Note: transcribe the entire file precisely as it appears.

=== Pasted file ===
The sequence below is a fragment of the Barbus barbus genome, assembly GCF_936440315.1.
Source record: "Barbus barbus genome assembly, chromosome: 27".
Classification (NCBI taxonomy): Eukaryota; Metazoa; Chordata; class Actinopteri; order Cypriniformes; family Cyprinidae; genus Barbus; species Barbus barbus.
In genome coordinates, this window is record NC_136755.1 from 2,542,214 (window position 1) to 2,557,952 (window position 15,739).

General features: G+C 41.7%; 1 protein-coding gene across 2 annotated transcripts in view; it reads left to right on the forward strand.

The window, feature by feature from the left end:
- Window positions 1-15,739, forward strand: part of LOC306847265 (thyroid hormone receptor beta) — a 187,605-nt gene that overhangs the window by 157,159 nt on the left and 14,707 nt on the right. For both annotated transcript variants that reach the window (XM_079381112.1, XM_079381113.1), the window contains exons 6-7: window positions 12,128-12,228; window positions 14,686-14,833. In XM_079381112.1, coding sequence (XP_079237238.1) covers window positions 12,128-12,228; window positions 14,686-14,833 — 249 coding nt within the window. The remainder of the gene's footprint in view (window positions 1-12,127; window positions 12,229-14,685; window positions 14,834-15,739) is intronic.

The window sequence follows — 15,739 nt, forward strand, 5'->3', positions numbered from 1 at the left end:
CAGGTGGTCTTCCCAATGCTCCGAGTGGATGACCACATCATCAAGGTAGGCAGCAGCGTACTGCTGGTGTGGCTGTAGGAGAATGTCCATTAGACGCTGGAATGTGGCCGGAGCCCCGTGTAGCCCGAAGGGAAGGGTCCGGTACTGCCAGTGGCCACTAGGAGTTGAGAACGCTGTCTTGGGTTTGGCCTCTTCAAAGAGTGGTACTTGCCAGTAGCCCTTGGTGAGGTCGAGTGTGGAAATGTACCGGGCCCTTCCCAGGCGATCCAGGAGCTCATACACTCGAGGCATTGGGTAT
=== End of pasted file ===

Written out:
The sequence below is a fragment of the Barbus barbus genome, assembly GCF_936440315.1.
Source record: "Barbus barbus genome assembly, chromosome: 27".
Classification (NCBI taxonomy): Eukaryota; Metazoa; Chordata; class Actinopteri; order Cypriniformes; family Cyprinidae; genus Barbus; species Barbus barbus.
In genome coordinates, this window is record NC_136755.1 from 2,542,214 (window position 1) to 2,557,952 (window position 15,739).

General features: G+C 41.7%; 1 protein-coding gene across 2 annotated transcripts in view; it reads left to right on the forward strand.

The window, feature by feature from the left end:
- Window positions 1-15,739, forward strand: part of LOC306847265 (thyroid hormone receptor beta) — a 187,605-nt gene that overhangs the window by 157,159 nt on the left and 14,707 nt on the right. For both annotated transcript variants that reach the window (XM_079381112.1, XM_079381113.1), the window contains exons 6-7: window positions 12,128-12,228; window positions 14,686-14,833. In XM_079381112.1, coding sequence (XP_079237238.1) covers window positions 12,128-12,228; window positions 14,686-14,833 — 249 coding nt within the window. The remainder of the gene's footprint in view (window positions 1-12,127; window positions 12,229-14,685; window positions 14,834-15,739) is intronic.

The window sequence follows — 15,739 nt, forward strand, 5'->3', positions numbered from 1 at the left end:
CAGGTGGTCTTCCCAATGCTCCGAGTGGATGACCACATCATCAAGGTAGGCAGCAGCGTACTGCTGGTGTGGCTGTAGGAGAATGTCCATTAGACGCTGGAATGTGGCCGGAGCCCCGTGTAGCCCGAAGGGAAGGGTCCGGTACTGCCAGTGGCCACTAGGAGTTGAGAACGCTGTCTTGGGTTTGGCCTCTTCAAAGAGTGGTACTTGCCAGTAGCCCTTGGTGAGGTCGAGTGTGGAAATGTACCGGGCCCTTCCCAGGCGATCCAGGAGCTCATACACTCGAGGCATTGGGTAT